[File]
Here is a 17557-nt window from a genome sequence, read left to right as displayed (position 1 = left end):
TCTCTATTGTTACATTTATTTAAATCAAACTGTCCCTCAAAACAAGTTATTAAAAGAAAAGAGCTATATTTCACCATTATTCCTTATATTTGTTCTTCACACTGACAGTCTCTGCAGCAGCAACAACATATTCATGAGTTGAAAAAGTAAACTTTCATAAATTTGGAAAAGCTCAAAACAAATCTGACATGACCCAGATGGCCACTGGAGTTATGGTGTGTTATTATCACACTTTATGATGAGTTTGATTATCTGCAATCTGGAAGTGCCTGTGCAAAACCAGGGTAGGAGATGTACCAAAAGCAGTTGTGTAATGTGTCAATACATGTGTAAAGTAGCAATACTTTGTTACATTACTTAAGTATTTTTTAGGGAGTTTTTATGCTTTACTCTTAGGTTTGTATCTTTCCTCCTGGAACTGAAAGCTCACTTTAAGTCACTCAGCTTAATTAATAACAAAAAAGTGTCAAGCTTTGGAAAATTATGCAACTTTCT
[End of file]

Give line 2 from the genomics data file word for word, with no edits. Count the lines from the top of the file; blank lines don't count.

TCTCTATTGTTACATTTATTTAAATCAAACTGTCCCTCAAAACAAGTTATTAAAAGAAAAGAGCTATATTTCACCATTATTCCTTATATTTGTTCTTCACACTGACAGTCTCTGCAGCAGCAACAACATATTCATGAGTTGAAAAAGTAAACTTTCATAAATTTGGAAAAGCTCAAAACAAATCTGACATGACCCAGATGGCCACTGGAGTTATGGTGTGTTATTATCACACTTTATGATGAGTTTGATTATCTGCAATCTGGAAGTGCCTGTGCAAAACCAGGGTAGGAGATGTACCAAAAGCAGTTGTGTAATGTGTCAATACATGTGTAAAGTAGCAATACTTTGTTACATTACTTAAGTATTTTTTAGGGAGTTTTTATGCTTTACTCTTAGGTTTGTATCTTTCCTCCTGGAACTGAAAGCTCACTTTAAGTCACTCAGCTTAATTAATAACAAAAAAGTGTCAAGCTTTGGAAAATTATGCAACTTTCT